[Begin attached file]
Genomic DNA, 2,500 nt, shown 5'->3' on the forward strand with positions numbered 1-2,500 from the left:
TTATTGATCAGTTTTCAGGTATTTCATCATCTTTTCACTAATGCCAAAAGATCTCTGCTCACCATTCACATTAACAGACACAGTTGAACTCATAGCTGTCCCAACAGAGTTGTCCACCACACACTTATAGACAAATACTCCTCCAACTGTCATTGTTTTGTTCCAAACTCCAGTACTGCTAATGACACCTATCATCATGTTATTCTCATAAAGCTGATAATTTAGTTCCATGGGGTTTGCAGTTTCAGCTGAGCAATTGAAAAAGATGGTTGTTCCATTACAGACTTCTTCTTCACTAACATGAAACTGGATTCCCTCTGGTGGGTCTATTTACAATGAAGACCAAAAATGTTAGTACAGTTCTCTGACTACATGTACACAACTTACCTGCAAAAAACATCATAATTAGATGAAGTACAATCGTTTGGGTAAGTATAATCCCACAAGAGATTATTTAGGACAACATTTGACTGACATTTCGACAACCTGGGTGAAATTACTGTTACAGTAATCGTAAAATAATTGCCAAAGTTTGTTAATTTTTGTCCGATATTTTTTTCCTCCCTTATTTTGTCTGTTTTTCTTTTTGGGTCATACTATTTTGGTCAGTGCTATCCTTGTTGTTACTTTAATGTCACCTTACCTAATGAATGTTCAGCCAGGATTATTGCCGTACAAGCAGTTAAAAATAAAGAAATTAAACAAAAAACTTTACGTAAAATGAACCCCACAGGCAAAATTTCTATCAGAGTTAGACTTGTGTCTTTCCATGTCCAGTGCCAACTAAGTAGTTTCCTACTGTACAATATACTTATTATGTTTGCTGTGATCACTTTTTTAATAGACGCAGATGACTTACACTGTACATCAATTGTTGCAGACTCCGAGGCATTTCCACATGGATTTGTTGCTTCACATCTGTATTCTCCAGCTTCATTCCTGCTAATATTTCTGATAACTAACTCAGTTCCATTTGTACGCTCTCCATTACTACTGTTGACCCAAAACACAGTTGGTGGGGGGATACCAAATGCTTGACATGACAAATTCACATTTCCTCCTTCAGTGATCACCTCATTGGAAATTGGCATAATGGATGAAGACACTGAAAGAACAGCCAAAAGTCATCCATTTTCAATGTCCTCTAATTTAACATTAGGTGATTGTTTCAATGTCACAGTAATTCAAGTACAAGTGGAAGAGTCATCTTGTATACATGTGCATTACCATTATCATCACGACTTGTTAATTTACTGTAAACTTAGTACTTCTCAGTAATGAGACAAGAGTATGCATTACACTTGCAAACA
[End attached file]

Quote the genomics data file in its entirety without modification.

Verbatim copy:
Genomic DNA, 2,500 nt, shown 5'->3' on the forward strand with positions numbered 1-2,500 from the left:
TTATTGATCAGTTTTCAGGTATTTCATCATCTTTTCACTAATGCCAAAAGATCTCTGCTCACCATTCACATTAACAGACACAGTTGAACTCATAGCTGTCCCAACAGAGTTGTCCACCACACACTTATAGACAAATACTCCTCCAACTGTCATTGTTTTGTTCCAAACTCCAGTACTGCTAATGACACCTATCATCATGTTATTCTCATAAAGCTGATAATTTAGTTCCATGGGGTTTGCAGTTTCAGCTGAGCAATTGAAAAAGATGGTTGTTCCATTACAGACTTCTTCTTCACTAACATGAAACTGGATTCCCTCTGGTGGGTCTATTTACAATGAAGACCAAAAATGTTAGTACAGTTCTCTGACTACATGTACACAACTTACCTGCAAAAAACATCATAATTAGATGAAGTACAATCGTTTGGGTAAGTATAATCCCACAAGAGATTATTTAGGACAACATTTGACTGACATTTCGACAACCTGGGTGAAATTACTGTTACAGTAATCGTAAAATAATTGCCAAAGTTTGTTAATTTTTGTCCGATATTTTTTTCCTCCCTTATTTTGTCTGTTTTTCTTTTTGGGTCATACTATTTTGGTCAGTGCTATCCTTGTTGTTACTTTAATGTCACCTTACCTAATGAATGTTCAGCCAGGATTATTGCCGTACAAGCAGTTAAAAATAAAGAAATTAAACAAAAAACTTTACGTAAAATGAACCCCACAGGCAAAATTTCTATCAGAGTTAGACTTGTGTCTTTCCATGTCCAGTGCCAACTAAGTAGTTTCCTACTGTACAATATACTTATTATGTTTGCTGTGATCACTTTTTTAATAGACGCAGATGACTTACACTGTACATCAATTGTTGCAGACTCCGAGGCATTTCCACATGGATTTGTTGCTTCACATCTGTATTCTCCAGCTTCATTCCTGCTAATATTTCTGATAACTAACTCAGTTCCATTTGTACGCTCTCCATTACTACTGTTGACCCAAAACACAGTTGGTGGGGGGATACCAAATGCTTGACATGACAAATTCACATTTCCTCCTTCAGTGATCACCTCATTGGAAATTGGCATAATGGATGAAGACACTGAAAGAACAGCCAAAAGTCATCCATTTTCAATGTCCTCTAATTTAACATTAGGTGATTGTTTCAATGTCACAGTAATTCAAGTACAAGTGGAAGAGTCATCTTGTATACATGTGCATTACCATTATCATCACGACTTGTTAATTTACTGTAAACTTAGTACTTCTCAGTAATGAGACAAGAGTATGCATTACACTTGCAAACA